The modern conservative movement has lost one of its real heroes. John Von Kannon, “the Baron,” has passed to a better place after a long struggle with cancer.
Someone wrote that John had been battling cancer for more than a year. That’s true, but as Bob Tyrrell, the longtime editor of The American Spectator and John’s first boss, reminds us, John also battled cancer early in his life. In the mid-1970s, Bob and a group of us threw a party for John in New York City because he was dying of leukemia. But John managed to overcome it then, and he shared with all of us another 40 years of friendship, fellowship, leadership, and wise counsel.
John entered my life when he became a young member of The Philadelphia Society in 1974. We struck up a friendship, and it was soon after I moved to The Heritage Foundation that I realized what a great member of our team he would be. So, for more than 35 years, we were colleagues at Heritage. From our earliest days together, John kept us focused on building the relationship between Heritage and our supporters and making Heritage what it is today.
Over the years, he became the conservative movement’s premiere fundraiser.
John never viewed himself as a “rainmaker,” but rather as a “matchmaker.” When he met potential donors, he’d spend most of his time listening. He wanted to learn their core values, what they cared most about, and what their goals were—and then he’d introduce them to the people and organizations that held similar values and could advance those goals with them.
He was bright and quick and witty—oh, was he witty! As Heritage President Jim DeMint said: “John had an absolutely outrageous sense of humor.” And the happiest memories about John for so many of us will be his jokes—he never heard a good story that he didn’t want to share with his legion of friends.
Jane Freeman, a loyal member of that legion, told him last week, “I wonder if you knew, lo these 50 years, whenever I attended one of our conservative functions, the first thing I did was scan the room for that smirky face of yours. I have always treasured your smile and your unfailingly cheerful demeanor even in the worst of times.”
What do we think of when we think of John, besides his sense of humor? Certainly, to so many of us, it has always been his willingness to share his insights, expertise, and friendship. The legion of his conservative movement friends, some of whom he hadn’t heard from in many years, are recounting his helpfulness in writing their vision statements, in refining their business plans, in structuring their fundraising efforts, and in building their organizations. It is truly a remarkable picture of a man always willing to give a little more to the cause he believed in so passionately.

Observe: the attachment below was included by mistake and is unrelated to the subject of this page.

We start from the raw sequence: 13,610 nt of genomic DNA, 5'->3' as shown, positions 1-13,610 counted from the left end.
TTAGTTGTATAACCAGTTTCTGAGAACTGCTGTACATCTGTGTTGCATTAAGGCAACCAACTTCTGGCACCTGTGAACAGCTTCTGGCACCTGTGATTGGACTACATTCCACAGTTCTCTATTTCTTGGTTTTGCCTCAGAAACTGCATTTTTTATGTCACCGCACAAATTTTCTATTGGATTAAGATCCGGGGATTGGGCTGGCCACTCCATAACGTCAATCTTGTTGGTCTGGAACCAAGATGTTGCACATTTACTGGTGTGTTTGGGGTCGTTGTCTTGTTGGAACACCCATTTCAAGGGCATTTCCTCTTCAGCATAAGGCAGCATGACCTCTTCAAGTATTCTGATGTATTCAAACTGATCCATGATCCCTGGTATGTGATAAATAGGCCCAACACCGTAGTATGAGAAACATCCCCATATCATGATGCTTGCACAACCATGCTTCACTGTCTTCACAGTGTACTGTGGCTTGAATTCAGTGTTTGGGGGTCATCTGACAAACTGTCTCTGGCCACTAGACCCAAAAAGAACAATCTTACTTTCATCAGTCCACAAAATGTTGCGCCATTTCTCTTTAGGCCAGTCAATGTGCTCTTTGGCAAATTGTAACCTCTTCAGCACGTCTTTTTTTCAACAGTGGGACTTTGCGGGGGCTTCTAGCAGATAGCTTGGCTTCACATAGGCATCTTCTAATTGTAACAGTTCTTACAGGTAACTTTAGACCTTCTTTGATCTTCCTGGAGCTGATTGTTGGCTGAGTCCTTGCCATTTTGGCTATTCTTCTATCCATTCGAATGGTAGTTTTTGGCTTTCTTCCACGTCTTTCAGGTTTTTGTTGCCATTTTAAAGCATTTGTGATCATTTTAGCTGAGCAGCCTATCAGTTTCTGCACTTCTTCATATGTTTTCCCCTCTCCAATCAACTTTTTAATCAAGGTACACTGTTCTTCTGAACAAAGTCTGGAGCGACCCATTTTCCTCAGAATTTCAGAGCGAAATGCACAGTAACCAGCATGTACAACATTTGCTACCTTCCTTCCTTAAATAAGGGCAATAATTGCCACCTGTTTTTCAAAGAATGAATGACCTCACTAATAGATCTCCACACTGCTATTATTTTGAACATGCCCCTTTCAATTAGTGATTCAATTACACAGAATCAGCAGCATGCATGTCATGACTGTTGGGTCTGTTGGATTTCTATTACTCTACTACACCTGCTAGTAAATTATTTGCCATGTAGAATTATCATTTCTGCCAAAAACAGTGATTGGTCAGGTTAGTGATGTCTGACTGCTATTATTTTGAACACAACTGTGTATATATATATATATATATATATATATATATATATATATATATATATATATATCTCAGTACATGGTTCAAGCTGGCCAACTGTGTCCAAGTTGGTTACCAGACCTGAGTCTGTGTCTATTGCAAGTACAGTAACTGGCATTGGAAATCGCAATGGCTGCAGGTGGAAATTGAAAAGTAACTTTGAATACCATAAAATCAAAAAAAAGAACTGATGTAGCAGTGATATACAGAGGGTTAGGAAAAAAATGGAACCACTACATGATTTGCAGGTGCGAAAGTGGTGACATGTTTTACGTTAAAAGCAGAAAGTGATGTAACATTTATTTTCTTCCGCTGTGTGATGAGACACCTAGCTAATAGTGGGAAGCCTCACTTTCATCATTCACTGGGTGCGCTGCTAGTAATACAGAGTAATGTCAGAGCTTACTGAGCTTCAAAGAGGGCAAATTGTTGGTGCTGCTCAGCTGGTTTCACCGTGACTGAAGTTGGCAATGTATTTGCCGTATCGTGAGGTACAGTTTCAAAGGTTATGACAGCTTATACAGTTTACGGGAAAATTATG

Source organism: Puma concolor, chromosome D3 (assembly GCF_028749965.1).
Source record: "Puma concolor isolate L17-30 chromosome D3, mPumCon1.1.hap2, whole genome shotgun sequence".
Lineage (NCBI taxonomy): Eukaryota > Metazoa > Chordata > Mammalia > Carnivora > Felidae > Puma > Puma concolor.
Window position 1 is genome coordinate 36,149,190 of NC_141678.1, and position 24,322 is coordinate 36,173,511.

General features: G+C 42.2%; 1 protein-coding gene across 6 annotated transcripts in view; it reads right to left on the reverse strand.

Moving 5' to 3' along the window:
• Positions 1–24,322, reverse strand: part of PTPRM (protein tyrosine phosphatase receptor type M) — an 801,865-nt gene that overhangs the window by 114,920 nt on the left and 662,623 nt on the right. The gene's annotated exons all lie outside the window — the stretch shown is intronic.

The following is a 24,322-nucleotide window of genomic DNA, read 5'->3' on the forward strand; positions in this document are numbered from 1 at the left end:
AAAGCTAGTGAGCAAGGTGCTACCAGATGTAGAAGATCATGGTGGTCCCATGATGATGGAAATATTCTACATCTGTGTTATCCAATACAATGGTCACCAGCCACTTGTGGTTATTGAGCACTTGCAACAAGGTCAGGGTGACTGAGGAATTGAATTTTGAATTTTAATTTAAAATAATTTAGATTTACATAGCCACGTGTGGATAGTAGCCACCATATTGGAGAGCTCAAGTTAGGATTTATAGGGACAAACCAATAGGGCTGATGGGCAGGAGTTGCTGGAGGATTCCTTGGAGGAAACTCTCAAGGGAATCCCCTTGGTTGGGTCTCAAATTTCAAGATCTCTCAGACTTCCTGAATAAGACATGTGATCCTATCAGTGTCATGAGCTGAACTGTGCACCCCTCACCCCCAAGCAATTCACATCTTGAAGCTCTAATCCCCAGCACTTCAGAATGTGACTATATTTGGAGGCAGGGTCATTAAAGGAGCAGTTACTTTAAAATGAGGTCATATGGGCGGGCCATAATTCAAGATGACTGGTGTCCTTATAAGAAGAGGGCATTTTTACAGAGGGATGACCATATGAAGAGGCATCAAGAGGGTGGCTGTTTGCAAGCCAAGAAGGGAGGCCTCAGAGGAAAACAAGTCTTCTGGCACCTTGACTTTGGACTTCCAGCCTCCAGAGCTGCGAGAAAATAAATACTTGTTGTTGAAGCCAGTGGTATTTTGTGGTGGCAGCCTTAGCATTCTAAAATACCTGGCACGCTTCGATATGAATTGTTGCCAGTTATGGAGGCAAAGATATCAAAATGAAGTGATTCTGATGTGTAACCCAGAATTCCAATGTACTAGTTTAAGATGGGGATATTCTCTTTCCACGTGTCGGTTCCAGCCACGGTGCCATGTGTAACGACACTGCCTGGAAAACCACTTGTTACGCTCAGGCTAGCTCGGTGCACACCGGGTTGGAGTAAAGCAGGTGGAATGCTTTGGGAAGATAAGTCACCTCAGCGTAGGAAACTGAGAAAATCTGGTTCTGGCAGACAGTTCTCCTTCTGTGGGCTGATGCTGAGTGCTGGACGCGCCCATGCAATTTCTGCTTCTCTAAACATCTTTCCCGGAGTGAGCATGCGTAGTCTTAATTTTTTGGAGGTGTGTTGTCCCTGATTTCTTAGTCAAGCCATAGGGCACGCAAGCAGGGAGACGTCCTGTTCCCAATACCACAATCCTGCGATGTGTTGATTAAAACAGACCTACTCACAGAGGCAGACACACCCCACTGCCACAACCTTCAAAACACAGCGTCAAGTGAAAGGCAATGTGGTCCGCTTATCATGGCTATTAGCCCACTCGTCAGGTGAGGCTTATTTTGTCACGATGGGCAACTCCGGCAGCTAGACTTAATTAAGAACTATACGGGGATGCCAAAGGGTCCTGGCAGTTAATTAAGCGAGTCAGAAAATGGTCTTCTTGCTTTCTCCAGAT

John was a history buff. His intellectual curiosity was boundless. He and I would be on an airplane to meet with a donor in Milwaukee or Minneapolis or Memphis. Inevitably, I would be plowing through a stack of memoranda, scribbling comments on them, while John would be calmly reading a volume of biography or American history. He loved serious books, and he never missed the chance to read them. But, without fail, when we got to our meeting, he was always prepared, because he knew his audience and his mission.
Heritage’s Board Chairman Tom Saunders said it so well: “John’s passing is beyond sad. I don’t think I’ve ever known a more genuine person of such quality, integrity and commitment. He is the best development person I have ever been involved with. I say that as the greatest compliment I can give to someone in his profession. Raising money for any cause is hard work and requires tenacity and commitment beyond most people’s understanding. His contribution to the conservative cause is immeasurable. He not only built relationships second to none, but Heritage donors loved him—loved him! He was the best.”
John was blessed with his wife Cindy and his children, Rachel and Jack.
John was brave.
He had prayed and had come to accept the will of the Lord. In the final weeks, his example inspired the steady stream of friends who came to say goodbye. Others sent letters, cards, and emails. They called him, and inevitably they were the ones who were comforted by his calm spirit.
Earlier this year, The American Spectator conferred its Lifetime Achievement Award on John. He was not able to accept it in person, and he asked me to do so on his behalf. I concluded my comments with two questions: “What is John Von Kannon? And who is John Von Kannon?”
“‘What he is’ is a gifted fundraiser and a leading conservative. ‘Who he is’ is a wise counselor, a trusted confidant, a good friend, and, most importantly, a good man.”
Just a few months ago, Heritage presented John with our highest honor: the Clare Boothe Luce Award, recognizing outstanding leadership and dedication to the conservative cause. Past recipients of the award include conservative icons Ronald Reagan, Margaret Thatcher, and William F. Buckley Jr.
The Philadelphia Society, which he had advised so well as a volunteer for so long, made him a distinguished member, joining the ranks of Milton Friedman and F.A. von Hayek.
John was touched by these honors, but he never let them go to his head. And he never gave up being helpful to others. When I last visited with him, he kept coming back to mutual friends and how they were doing and how they could be more involved in building the movement and saving our country.
For all of us, our ongoing battles for the ideas of freedom and opportunity have lost a real champion with the passing of John Von Kannon, and we have lost a dear friend.
Originally published in The Washington Times.